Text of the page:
Tuesday, May 22, 2012

These flowers aren't for the dogs!






Species name: Cornus kousa

Common name: Chinese dogwood, Kousa dogwood, Korean dogwood, Japanese dogwood

Location: Ontario

Based on the common names of this species, it should be incredibly obvious where this plant is native: The Himalayan highlands of China, mountainous regions of Korea, and the mountains of Japan. The bright, showy flowers are produced in May and June, with the red fruits ripening into September. Despite having two of these trees in our yard, I have yet to see the fruit actually successfully grow into a new plant so I highly doubt it has any kind of invasive ability. That being said, there is a native species of this same genus that produces brilliant white flowers that could be planted instead. The downside of the native species (Cornus florida) is that it is very susceptible to a fungal disease called "anthracnose," and the Asian species is much more resistant to this disease. For this reason it is favoured amongst horticulturalists.

Despite appearances, those aren't actually flowers that appear in the photos above. The pink or yellow "petals" are actually bracts that surround the flower, not the flower itself. The flowers are rather inconspicuous and are located in the ball of plant tissue in the middle of the bracts. Each tiny flower in the inflorescence must be pollinated in order for that inflorescence to turn into a fruit. All of the maturing ovaries of the flower merge into one fruit, kind of like what happens in a pineapple. The fruits themselves are actually edible, and are sometimes used to produce the unique flavour of some fruit wines without adding too much sweetness.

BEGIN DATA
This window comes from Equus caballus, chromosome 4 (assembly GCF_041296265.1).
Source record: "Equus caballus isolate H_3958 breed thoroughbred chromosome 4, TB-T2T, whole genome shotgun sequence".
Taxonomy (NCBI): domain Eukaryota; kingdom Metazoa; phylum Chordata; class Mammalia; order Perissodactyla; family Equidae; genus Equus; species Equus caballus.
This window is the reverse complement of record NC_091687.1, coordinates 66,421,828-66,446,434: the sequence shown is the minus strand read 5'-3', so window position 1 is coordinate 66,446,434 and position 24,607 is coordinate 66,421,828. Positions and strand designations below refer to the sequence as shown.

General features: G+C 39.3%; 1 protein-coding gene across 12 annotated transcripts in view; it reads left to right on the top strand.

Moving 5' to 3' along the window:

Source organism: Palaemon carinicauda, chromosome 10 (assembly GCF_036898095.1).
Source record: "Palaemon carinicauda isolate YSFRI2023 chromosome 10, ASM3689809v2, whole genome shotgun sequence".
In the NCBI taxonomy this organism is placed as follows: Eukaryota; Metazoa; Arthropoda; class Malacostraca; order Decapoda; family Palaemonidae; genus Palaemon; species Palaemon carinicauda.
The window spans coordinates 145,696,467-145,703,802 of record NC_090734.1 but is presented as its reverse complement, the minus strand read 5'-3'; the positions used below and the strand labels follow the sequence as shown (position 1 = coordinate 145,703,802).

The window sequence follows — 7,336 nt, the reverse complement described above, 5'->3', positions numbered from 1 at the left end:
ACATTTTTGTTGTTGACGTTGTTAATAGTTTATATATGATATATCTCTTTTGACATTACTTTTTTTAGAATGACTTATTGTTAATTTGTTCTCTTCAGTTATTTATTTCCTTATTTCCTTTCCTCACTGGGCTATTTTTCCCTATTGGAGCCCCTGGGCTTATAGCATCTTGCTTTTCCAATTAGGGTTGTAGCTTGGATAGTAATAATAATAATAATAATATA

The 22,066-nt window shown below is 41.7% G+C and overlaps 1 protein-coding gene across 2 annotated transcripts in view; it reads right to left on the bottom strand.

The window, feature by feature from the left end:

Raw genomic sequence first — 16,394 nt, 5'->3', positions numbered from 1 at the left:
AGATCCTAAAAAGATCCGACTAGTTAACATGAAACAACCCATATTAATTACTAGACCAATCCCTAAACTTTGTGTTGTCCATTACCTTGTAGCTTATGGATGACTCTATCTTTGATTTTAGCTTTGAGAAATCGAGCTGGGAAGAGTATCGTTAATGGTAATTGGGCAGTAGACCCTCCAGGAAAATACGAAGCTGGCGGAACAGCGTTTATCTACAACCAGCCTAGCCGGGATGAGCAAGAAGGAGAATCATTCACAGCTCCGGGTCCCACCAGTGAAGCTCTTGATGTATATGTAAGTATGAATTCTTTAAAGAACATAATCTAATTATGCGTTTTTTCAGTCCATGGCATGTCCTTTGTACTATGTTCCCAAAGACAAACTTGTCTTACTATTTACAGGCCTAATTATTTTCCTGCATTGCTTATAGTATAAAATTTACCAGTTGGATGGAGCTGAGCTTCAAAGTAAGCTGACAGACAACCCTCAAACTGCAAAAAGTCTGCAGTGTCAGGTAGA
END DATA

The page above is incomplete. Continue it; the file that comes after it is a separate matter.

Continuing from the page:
There are quite a few references to dogwoods in popular culture, the most relevant (to this blog, at least) being that many farmers back in the "olden days" referred to cold snaps in the spring as "dogwood winters." The implication of this is that it's not safe to plant this year's crops until the dogwoods have started flowering, as flowering will be delayed in suboptimal conditions.